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## 6 Gate Motor Solar Selection Tips

“Going green” is a term that is being thrown around with increasing regularity by everyone from the media to the CEOs of big companies. We can all do our bit to reduce our carbon footprint and conserve the environment so that our children and grandchildren can also enjoy this beautiful and unique planet of ours. One way to do this is to make use of solar energy to power your home or office electrical devices, and in an age where frequent power cuts have become commonplace, it could be the way to go. Going solar will not only dramatically reduce your raw energy consumption, but it also means you won’t be left in the lurch when the lights go out.

When it comes to door automation, there are several solar options available. But what size solar panel do you buy? What kind of autonomy can be expected in the event of a power cut? I aim to answer these and other questions in this article. We will look specifically at DC gate motors as the solar panel will be used to charge the battery or batteries.

**1. Check your motor voltage**

There are basically two variants when it comes to DC gate motors, namely 12V and 24V models. 12V models usually use a single battery to power the motor, while motors larger than 24V, which are usually designed for industrial applications or properties with high traffic flow, such as townhouse complexes, have two batteries connected in series. It is important to know if you have a 12V or 24V gate motor as this will determine how many solar regulators you need to buy.

**2. How many additional devices are connected?**

This will come into play later, when you determine the current draw and power consumption. Things like infrared safety beams, intercoms, remote receivers, as well as the motor control card itself all consume current and will need to be considered when selecting a solar panel.

**3. Number of hours of sunlight**

Obviously, the amount of rated charge you’ll get from a solar panel depends on how much sun you get each day. If you live in an area that is mostly cloudy, solar power may not be the answer. In general, it takes five hours a day or more for your engine batteries to stay in a fully charged state.

**4. Do the math**

Now that you know the voltage of your motor, how many auxiliary devices are connected to it, and how many hours of sunlight you get per day, you can do the following calculations to determine the size of solar panel you need. But first, remember to check your door motor’s documentation to see what its idle current draw is.

Then you get an amp/hour rating by multiplying the quiescent current draw by 24 (the number of hours in the day). For example, if your motor PC board draws 50 mA of current, the ampere/hour rating will be 1.2 Ah (0.050 x 24 = 1.2 Ah). Do this calculation for all your peripheral equipment and also for your solar regulator. If you haven’t decided on a regulator yet, you can use a 30A regulator (which draws about 10mA current) for your calculation. Add up all the totals for the engine, controller, auxiliaries, and regulator.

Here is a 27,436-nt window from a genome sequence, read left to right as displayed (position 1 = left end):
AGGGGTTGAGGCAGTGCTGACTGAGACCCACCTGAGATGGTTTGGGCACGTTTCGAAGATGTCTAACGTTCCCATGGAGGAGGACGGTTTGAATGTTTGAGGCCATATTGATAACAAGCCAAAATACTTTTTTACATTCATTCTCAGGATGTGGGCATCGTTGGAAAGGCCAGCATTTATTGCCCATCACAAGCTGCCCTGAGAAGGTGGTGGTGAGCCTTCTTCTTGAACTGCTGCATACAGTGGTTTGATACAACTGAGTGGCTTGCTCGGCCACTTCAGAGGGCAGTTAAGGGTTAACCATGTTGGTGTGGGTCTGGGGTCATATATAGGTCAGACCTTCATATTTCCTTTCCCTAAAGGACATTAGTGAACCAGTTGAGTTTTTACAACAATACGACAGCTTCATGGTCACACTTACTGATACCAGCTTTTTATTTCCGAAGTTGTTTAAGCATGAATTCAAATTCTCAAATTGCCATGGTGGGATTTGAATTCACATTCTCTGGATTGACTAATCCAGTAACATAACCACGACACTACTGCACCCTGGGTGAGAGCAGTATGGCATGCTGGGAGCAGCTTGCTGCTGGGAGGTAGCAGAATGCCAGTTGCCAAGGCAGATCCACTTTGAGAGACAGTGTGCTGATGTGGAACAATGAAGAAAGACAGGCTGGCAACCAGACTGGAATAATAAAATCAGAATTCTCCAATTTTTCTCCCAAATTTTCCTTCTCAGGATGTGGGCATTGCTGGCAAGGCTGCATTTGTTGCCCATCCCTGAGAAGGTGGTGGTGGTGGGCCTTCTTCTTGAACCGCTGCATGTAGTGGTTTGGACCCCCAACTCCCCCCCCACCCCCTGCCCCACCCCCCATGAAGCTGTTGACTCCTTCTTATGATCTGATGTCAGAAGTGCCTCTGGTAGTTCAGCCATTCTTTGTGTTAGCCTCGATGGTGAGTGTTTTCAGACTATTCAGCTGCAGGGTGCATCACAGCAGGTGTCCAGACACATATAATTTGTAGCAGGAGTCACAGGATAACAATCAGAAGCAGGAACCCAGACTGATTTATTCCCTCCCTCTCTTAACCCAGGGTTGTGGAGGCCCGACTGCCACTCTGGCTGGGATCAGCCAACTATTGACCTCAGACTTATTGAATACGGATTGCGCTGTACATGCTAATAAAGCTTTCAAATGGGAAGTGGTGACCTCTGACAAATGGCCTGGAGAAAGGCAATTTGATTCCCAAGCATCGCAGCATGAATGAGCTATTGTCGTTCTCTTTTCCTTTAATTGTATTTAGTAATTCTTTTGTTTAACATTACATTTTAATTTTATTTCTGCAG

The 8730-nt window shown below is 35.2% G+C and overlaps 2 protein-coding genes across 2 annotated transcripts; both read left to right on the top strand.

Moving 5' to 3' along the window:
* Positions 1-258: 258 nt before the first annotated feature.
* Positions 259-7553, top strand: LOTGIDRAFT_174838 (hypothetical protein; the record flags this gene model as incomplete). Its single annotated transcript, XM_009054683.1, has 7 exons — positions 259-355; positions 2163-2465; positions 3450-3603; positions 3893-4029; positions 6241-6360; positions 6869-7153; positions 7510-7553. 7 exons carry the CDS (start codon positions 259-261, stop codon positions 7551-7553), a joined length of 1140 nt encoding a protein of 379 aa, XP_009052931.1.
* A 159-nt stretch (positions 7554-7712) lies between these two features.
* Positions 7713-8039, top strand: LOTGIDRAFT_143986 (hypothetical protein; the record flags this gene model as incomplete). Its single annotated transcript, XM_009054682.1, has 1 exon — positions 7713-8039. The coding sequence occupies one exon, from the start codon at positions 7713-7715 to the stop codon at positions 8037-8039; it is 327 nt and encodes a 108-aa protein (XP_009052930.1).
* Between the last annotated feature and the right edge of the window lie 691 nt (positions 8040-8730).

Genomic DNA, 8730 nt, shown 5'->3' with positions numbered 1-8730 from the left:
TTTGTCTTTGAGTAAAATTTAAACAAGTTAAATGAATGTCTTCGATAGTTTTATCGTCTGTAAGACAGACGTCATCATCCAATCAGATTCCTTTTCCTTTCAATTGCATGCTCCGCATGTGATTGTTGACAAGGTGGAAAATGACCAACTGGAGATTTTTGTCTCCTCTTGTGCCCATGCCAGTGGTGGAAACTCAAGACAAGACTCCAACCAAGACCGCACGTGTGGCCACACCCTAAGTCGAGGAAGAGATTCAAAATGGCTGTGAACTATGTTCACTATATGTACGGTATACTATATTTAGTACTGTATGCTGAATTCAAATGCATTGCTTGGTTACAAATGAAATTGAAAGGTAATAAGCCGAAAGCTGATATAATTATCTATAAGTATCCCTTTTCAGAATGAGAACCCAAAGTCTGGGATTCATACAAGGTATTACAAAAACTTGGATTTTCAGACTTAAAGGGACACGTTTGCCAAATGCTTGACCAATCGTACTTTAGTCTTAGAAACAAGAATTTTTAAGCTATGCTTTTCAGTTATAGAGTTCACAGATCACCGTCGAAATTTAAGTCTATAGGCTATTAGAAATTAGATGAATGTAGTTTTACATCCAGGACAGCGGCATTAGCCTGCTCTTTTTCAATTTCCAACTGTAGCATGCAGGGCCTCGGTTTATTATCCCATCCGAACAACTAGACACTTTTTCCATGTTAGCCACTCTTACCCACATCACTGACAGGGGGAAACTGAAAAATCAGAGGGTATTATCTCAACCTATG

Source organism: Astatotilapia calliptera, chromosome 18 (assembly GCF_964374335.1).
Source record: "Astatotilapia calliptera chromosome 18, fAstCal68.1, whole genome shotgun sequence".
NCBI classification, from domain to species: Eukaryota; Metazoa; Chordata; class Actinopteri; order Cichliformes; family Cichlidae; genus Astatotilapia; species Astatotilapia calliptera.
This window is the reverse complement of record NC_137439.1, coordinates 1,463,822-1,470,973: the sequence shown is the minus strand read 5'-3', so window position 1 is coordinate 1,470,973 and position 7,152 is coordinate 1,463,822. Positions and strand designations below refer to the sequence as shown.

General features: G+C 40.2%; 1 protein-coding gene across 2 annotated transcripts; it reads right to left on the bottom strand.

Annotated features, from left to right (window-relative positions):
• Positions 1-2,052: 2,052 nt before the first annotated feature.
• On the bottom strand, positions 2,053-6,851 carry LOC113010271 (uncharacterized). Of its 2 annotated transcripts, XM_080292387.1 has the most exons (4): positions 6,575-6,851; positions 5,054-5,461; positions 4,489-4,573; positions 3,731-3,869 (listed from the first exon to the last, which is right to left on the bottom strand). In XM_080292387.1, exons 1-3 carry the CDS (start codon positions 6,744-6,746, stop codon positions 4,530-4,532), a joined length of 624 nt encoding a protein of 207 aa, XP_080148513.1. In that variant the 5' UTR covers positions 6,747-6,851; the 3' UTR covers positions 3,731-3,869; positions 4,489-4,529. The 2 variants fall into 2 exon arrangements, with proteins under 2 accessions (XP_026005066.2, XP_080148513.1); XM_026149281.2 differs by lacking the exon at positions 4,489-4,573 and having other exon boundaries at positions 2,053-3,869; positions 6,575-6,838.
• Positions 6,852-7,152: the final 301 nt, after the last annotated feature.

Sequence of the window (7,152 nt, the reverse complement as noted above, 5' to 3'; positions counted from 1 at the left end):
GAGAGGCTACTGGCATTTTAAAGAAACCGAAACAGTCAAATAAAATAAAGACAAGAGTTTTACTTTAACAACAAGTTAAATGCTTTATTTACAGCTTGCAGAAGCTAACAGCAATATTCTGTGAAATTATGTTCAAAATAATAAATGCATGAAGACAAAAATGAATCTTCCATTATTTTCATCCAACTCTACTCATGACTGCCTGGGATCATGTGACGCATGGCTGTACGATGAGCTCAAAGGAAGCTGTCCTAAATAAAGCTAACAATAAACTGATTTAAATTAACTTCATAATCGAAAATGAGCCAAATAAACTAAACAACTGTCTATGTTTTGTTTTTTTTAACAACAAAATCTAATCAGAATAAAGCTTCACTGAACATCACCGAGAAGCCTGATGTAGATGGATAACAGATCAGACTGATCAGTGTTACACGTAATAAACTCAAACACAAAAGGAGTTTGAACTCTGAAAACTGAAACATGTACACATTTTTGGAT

*Example:*

Consider an average household sliding door that operates an average of 10 times a day. It is fitted with a 12V home operator and also has a set of safety beams attached.

MOTOR CURRENT: 10 (number of operations per day) x 0.111 Ah (energy/net operation) = 1.11 Ah

ELECTRONICS: Motor PCB = 0.384Ah

Safety beams = 1.60 Ah

Solar regulator = 0.24 Ah

TOTAL ENERGY DEMAND: 3,334Ah

**5. Choose a panel size**

Now you are ready to select a solar panel. The schedule below should give you an idea of the load currents and load outputs associated with different sized solar panels:

**Solar panel capacity Load Current load **

20W monocrystalline 1.2A 6.0Ah

40W monocrystalline 2.4A 12.0Ah

65W monocrystalline 4.0A 20Ah

67W monocrystalline 75W 22.0Ah

The load output has been determined by multiplying the load current by the number of effective sunshine hours per day. I used 5 hours for the sake of this example.

Finally, you need to choose a solar panel that has a load capacity greater than the total demand of the system. In other words, if the demand for your door automation system is 3.334Ah as in the example above, a 20W panel will suffice.

**6. You will need the following…**

When buying a solar panel, make sure you also buy a solar regulator. A regulator keeps the charging rate constant so your engine battery is not overcharged or undercharged. If you have a 24V system, you will need two solar regulators, as most regulators are rated for 12V systems.

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